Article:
The way products and services are developed is also changing. For example, in order to learn more about IoT and develop services for the market, Dätwyler Cabling Solutions networks its own machines, imports the data into its own mini data centres and has begun using this data to optimise production processes. “We are working with Swisscom and our own IT department to develop an optimal solution,” says Bolliger. Dätwyler is consciously setting out on the long, bumpy road toward product development transformation. This allows the company to learn for itself how best to do it – knowledge it can then pass on to its customers. “This is opening up exciting prospects for tackling the market together with Swisscom.”

Dätwyler Cabling Solutions aims to evolve from a cable manufacturer to a service provider.

Becoming a company that can maintain its global reputation as a producer of cable systems while also offering its customers and partners more far-reaching solutions – it’s a long path and one that requires meticulous planning. After all, a company that actively cultivates and promotes innovation will be more successful than one that sits and waits for the brilliant idea to come from someone else – another finding of the SFBI study.


Management has drawn up a plan to be implemented within four years (see “The six workstreams”). “We work in six workstreams, each of which is led by a member of the management team,” says Bolliger. “By 2022, the company will be reorganised and realigned. We call our transformation project ‘WeMove’.”

Involving employees is a must

Restructuring on this scale naturally also involves changes for the employees. And again, we can look to traditional company Dätwyler here. Bolliger nods earnestly when asked about this topic. “It requires everyone to be ready and willing to make the change, because we are working in partnership with our employees. We explain to them exactly why this is necessary, what we are changing for what reason and what skills are needed to do so. Most employees understand that and are willing to take the journey with us.” Adrian Bolliger is also willing to give his employees the time they need. For example, the department head whose team was selected for the Lean Management project. “He suddenly had an entirely different job. I gave him a book to read with lots of background information, and we discussed the requirements together. After a while he came to me and said: I’ll do it!”


The 105-year-old company is setting out on the journey of modernisation with its employees, just as it did in the 80s when the company began producing fibre optic cables – which was an unprecedented innovation at the time. But one thing is clear to Bolliger: “Manufacturing is in our DNA, and we will never be a pure service provider.” That is probably a good thing, since Dätwyler Cabling Solutions is certainly already one of the 54.6% of Swiss companies that are innovating.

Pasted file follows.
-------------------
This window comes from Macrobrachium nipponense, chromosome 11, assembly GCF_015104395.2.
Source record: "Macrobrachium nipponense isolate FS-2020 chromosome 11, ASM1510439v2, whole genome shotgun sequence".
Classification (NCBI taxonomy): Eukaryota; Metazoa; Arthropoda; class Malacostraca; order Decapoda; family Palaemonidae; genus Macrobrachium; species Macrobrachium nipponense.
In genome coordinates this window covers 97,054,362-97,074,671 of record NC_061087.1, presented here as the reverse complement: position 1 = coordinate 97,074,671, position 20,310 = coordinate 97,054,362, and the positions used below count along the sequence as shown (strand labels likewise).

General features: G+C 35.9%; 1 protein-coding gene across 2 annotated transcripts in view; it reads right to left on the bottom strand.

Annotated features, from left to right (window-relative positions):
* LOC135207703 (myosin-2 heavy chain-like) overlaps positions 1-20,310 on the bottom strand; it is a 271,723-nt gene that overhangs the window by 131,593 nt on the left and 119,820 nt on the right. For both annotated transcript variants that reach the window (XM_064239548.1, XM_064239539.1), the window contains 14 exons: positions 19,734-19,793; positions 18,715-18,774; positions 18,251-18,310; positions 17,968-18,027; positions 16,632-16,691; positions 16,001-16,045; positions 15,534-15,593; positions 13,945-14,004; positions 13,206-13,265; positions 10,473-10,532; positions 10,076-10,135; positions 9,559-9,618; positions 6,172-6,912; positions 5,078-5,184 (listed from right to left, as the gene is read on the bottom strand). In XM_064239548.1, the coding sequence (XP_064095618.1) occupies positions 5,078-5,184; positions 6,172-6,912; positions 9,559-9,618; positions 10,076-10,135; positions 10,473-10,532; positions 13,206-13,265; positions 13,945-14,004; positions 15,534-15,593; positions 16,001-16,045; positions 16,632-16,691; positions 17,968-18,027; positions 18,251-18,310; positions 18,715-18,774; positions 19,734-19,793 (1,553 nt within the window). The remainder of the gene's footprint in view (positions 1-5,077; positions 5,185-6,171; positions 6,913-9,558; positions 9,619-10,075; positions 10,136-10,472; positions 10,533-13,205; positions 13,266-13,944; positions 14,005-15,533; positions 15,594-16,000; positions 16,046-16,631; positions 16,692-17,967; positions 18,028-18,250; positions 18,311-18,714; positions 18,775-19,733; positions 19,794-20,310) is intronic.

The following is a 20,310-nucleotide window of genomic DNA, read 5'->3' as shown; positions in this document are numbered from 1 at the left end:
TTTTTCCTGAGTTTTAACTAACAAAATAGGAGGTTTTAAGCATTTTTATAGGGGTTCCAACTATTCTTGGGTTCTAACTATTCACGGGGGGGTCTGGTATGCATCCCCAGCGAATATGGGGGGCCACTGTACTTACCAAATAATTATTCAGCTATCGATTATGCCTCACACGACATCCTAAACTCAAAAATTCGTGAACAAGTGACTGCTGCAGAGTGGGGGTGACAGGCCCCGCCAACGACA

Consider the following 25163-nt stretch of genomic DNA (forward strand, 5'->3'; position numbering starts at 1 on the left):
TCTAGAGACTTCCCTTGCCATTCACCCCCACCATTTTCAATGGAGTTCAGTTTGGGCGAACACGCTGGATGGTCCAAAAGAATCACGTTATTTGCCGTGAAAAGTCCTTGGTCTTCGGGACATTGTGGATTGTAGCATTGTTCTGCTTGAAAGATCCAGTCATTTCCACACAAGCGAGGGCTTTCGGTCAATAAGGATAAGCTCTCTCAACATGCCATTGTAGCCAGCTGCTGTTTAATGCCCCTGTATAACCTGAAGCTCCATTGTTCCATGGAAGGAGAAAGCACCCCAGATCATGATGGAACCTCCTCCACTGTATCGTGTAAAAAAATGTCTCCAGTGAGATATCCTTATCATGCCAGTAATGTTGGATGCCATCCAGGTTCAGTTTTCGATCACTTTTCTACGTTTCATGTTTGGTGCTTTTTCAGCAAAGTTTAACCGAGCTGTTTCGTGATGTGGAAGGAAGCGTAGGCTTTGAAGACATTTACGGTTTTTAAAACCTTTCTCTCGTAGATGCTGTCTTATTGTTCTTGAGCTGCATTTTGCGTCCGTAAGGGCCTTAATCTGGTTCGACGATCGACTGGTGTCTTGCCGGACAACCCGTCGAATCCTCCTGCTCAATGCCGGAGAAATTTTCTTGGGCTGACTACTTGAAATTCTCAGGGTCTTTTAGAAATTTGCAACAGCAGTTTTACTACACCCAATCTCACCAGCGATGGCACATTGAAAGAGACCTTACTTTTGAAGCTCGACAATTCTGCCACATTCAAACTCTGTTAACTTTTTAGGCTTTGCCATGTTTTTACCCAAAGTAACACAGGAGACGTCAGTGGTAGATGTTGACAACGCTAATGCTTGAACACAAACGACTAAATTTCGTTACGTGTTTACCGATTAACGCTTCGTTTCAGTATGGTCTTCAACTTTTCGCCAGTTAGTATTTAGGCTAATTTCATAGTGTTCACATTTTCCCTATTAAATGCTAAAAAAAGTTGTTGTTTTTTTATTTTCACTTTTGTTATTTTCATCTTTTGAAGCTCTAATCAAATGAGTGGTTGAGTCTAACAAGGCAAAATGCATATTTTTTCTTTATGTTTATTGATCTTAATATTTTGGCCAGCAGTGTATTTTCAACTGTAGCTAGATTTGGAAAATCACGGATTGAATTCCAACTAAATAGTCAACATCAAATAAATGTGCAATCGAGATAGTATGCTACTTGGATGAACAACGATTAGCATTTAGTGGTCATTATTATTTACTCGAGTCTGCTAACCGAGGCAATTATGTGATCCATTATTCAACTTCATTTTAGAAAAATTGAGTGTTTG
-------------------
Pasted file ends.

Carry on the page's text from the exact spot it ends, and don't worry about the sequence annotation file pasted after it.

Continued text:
The six workstreams for change

Dätwyler Cabling Solutions has adopted a systematic process for reinventing itself. The transformation will be completed within four years and in six workstreams.


1. Structures

Builds the future organisation that meets the requirements of an IT company. Lean and agile organisational structures help ensure success in the rapid development of new services and products. For example, the company introduced a business development function alongside product management to increase its focus on radical innovation.


2. Processes

All processes and tools are revised and, where necessary and appropriate, digitalised or automated for efficient, powerful operations. This includes the use of RPA (robotic process automation) for inside sales.


3. Internal Communication

This workstream involves reworking communication with and between employees. The company uses various channels to share relevant messages with employees in production and sales in different countries, for example.


4. External Communication (marketing)

Not only is Dätwyler Cabling Solutions’ brand first-class, it is also clearly positioned. A number of adjustments are required to truly raise Dätwyler’s profile as an IT company. For example, the company is making greater use of social media for external communication, but the brand will also be changed to Dätwyler IT Infra in the coming weeks. This approach combines the best of both worlds: Dätwyler as a strong brand with a reputation as an IT provider.


5. Innovation

This workstream defines innovations – both evolutionary and revolutionary – for cabling systems and for the IT business. The two come together in use cases for complete solutions. The method of development, for example waterfall model and/or scrum, is defined in workstream structures.


6. Skills

This workstream combines the best of both worlds: the employees – some of whom have been making a name for themselves in the cabling systems field for decades – and the new skills required in the field of IT. Dätwyler Cabling Solutions is able to achieve this thanks to an intelligent mix of employee training and specialist recruitment.